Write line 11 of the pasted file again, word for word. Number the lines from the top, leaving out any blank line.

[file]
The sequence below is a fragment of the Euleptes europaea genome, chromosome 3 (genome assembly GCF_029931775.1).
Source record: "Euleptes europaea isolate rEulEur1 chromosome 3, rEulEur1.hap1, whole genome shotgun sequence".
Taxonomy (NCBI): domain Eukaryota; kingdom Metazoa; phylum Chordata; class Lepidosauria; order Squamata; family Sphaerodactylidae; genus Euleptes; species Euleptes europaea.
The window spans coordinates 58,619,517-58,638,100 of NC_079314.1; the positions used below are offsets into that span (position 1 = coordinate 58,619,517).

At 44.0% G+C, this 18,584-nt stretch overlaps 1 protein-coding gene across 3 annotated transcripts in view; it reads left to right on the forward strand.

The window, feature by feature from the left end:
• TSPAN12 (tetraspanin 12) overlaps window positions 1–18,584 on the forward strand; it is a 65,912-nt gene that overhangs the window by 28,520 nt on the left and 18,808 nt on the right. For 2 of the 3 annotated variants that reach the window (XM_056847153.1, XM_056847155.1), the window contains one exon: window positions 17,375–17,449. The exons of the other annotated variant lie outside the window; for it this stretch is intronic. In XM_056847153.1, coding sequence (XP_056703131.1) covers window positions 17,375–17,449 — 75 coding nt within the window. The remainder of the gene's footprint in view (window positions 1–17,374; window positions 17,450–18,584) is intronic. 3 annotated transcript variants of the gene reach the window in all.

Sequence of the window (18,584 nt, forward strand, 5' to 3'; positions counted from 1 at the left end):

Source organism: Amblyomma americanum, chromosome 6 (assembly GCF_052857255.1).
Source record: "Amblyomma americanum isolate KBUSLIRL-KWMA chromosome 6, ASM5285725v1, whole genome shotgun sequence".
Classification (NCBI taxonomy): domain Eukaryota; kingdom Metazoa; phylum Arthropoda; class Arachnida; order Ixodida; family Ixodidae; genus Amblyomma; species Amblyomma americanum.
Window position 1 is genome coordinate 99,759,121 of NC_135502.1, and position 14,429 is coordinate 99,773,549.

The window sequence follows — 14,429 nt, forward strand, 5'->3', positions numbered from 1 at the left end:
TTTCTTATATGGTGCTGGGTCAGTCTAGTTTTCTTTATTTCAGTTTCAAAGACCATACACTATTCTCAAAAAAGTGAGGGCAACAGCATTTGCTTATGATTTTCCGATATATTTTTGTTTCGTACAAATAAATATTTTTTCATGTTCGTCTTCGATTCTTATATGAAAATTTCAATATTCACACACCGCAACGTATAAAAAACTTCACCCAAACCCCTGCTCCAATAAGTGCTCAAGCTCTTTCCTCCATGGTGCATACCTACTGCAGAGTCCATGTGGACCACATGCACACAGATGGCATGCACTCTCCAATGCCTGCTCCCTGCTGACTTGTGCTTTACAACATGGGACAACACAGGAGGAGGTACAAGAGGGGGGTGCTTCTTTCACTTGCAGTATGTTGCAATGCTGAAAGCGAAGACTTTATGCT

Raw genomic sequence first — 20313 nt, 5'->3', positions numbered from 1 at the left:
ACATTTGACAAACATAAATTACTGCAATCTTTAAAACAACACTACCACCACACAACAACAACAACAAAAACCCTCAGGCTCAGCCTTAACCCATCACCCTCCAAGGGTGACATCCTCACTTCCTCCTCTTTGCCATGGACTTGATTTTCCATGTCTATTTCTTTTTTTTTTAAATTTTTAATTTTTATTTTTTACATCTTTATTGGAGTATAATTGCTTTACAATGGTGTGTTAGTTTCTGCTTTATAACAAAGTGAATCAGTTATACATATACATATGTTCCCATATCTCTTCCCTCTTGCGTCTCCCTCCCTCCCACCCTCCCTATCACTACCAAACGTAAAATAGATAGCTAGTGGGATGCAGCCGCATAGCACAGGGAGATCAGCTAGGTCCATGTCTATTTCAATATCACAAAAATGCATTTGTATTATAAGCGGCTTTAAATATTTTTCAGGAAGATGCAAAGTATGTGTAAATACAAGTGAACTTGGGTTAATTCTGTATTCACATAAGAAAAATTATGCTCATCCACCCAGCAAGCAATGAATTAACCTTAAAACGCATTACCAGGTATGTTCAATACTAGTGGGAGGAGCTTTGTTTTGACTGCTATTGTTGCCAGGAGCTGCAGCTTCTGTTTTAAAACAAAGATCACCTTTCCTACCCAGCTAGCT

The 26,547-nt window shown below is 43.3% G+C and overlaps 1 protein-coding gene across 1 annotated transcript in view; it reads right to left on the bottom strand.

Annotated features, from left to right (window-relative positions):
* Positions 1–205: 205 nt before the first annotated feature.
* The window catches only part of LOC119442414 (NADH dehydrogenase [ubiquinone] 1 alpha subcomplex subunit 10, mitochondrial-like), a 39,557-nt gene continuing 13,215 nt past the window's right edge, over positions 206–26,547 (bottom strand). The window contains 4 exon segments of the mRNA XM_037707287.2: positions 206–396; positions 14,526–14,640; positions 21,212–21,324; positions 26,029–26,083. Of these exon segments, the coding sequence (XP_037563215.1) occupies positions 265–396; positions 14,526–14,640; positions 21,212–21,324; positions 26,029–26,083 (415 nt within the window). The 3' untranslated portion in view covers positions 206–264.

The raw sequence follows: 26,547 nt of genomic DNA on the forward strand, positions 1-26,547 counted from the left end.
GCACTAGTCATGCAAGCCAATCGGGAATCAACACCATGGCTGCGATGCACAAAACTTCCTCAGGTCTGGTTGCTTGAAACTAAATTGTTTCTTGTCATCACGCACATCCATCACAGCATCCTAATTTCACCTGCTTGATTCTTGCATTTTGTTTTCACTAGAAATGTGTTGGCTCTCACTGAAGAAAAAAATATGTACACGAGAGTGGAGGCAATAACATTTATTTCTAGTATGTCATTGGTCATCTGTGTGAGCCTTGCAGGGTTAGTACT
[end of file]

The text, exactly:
Classification (NCBI taxonomy): domain Eukaryota; kingdom Metazoa; phylum Arthropoda; class Arachnida; order Ixodida; family Ixodidae; genus Amblyomma; species Amblyomma americanum.